Never say booksellers lack a sense of humour. Not in Nova Scotia, at least. As you approach the homey and bright Lunenburg Bound bookstore on Montague Street, across from the Lunenburg School of Arts, you’re greeted by a sandwich board sign. In another tourist town, or another bibliophile’s paradise, it might boast of vast collections of first-editions or the authors’ autograph signings planned for the coming weeks. Not here. In its place, a proud declaration is scrawled in chalk: “Arguably the third-best bookstore in Lunenburg.” Fitting, given there are three, and three alone, in the historic seaside town—all found within the same city block.
For the town’s tongue-in-cheek attitude, Lunenburg is serious about its books: In less distance than it takes to run a 100-metre dash—but certainly more time, or else you’re browsing for books wrong—book lovers can mull over Murakami titles at Lunenburg Bound (139 Montague Street), roam for Rankin thrillers at Elizabeth’s Books (134 Montague Street) and turn the pages of the latest Elliot Page memoir at Block Shop Books (125 Montague Street).
Lunenburg’s literary rep has grown large enough to reach the pages of The Independent and earn a place on global travel guides. All in a town of roughly 2,400 people—and not a single traffic light. How is it, then, that the three bookstores have not only managed to coexist, but to thrive in such close quarters?
Lunenburg Bound’s owner and co-manager, Michael Higgins, is characteristically modest in his answer.
“It’s a very beautiful old town, and people like to come,” he tells The Coast, sitting at his usual chair behind the cash register on a rainy Saturday morning.
Higgins’ venture into bookselling is the kind of Nova Scotia tale that seems as if it could have been plucked from the pages of an Alistair MacLeod novel: A retired boat builder and carpenter, he’d spent close to 30 years in the trade—most of it in Halifax—before realizing, upon moving to Lunenburg in 2010, that he was ready for a career change. (Working on boats, Higgins told BookNet Canada in 2018, was a “deeply romantic and financially insecure” way to earn a living. “So,” he quipped, “I thought I would be right at home selling books.”) He’d had a job offer to build boats in Bermuda, but realized he’d grown tired of the work—and didn’t particularly want to leave Nova Scotia. Instead, he opened Lunenburg Bound in 2015. It’s been at the corner of Montague and Prince Street ever since.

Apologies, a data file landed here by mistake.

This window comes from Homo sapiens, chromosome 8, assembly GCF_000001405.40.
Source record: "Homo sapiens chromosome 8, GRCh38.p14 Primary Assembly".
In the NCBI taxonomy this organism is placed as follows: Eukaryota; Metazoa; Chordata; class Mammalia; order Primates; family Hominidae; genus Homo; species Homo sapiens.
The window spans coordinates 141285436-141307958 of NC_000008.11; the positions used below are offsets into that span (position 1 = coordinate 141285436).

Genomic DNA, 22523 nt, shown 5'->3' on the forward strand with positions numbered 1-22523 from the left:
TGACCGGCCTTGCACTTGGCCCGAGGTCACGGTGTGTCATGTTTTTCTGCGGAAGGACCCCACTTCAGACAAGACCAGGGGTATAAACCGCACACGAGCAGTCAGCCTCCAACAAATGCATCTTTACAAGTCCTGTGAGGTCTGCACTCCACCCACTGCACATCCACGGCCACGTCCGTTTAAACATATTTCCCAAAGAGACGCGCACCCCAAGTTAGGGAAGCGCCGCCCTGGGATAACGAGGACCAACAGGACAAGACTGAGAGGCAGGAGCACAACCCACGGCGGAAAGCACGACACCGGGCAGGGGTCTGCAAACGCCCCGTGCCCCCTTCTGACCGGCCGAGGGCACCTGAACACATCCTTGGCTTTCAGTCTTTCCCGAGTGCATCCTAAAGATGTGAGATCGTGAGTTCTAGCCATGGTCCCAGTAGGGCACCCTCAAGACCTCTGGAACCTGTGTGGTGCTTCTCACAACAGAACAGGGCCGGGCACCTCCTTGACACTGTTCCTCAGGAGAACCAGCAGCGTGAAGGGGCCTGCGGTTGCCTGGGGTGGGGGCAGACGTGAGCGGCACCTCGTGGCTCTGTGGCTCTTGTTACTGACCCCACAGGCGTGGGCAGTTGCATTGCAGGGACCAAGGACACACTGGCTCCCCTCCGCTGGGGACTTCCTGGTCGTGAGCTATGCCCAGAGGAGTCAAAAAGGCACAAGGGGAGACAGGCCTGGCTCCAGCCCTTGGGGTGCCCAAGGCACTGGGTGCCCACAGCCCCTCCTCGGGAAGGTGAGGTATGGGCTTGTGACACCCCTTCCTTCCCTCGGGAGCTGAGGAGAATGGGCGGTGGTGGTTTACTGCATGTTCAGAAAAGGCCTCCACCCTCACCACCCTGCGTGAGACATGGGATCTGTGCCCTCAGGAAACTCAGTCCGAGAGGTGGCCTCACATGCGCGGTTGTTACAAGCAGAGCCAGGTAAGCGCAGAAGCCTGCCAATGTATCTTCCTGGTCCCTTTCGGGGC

Competition was there from the beginning: Within the same week of Lunenburg Bound’s opening, Lexicon Books (now Block Shop Books) opened up shop in a basement unit five doors down. Led by author Jo Treggiari and illustrator Marie Sheppard, it might have been seen as a bookselling rival in other circumstances, but instead, the stores have a healthy friendship; they host monthly book clubs together and are equally liable to send customers down the road if they don’t offer a title themselves.
Elizabeth’s Books, run by Chris Webb, has been around even longer. First opened as Attic Owl Book Shop in the late 1980s, it offers a mix of new and used books, along with DVD rentals.
“I think it’d be fair to say that everybody involved had a little trepidation,” Higgins admits of the early days of operating shoulder-to-shoulder with his closest competitors. Now, he sees his bookselling peers as a boon:
“You initially think, ‘Oh, it’s a very small pie. We’re dividing it by three slices.’ But I think in many regards, we’ve created a larger pie, and then divided it—and it’s worked well.”
If you go
Make a day of it and stop for a coffee or lunch at No. 9 Coffee Bar (135 Montague Street) or the Salt Shaker Deli (124 Montague Street). The former is a must for cinnamon buns and specialty coffees. The latter offers a range of hearty fare, including salmon plates, seafood chowder, steamed mussels and thin-crust pizzas.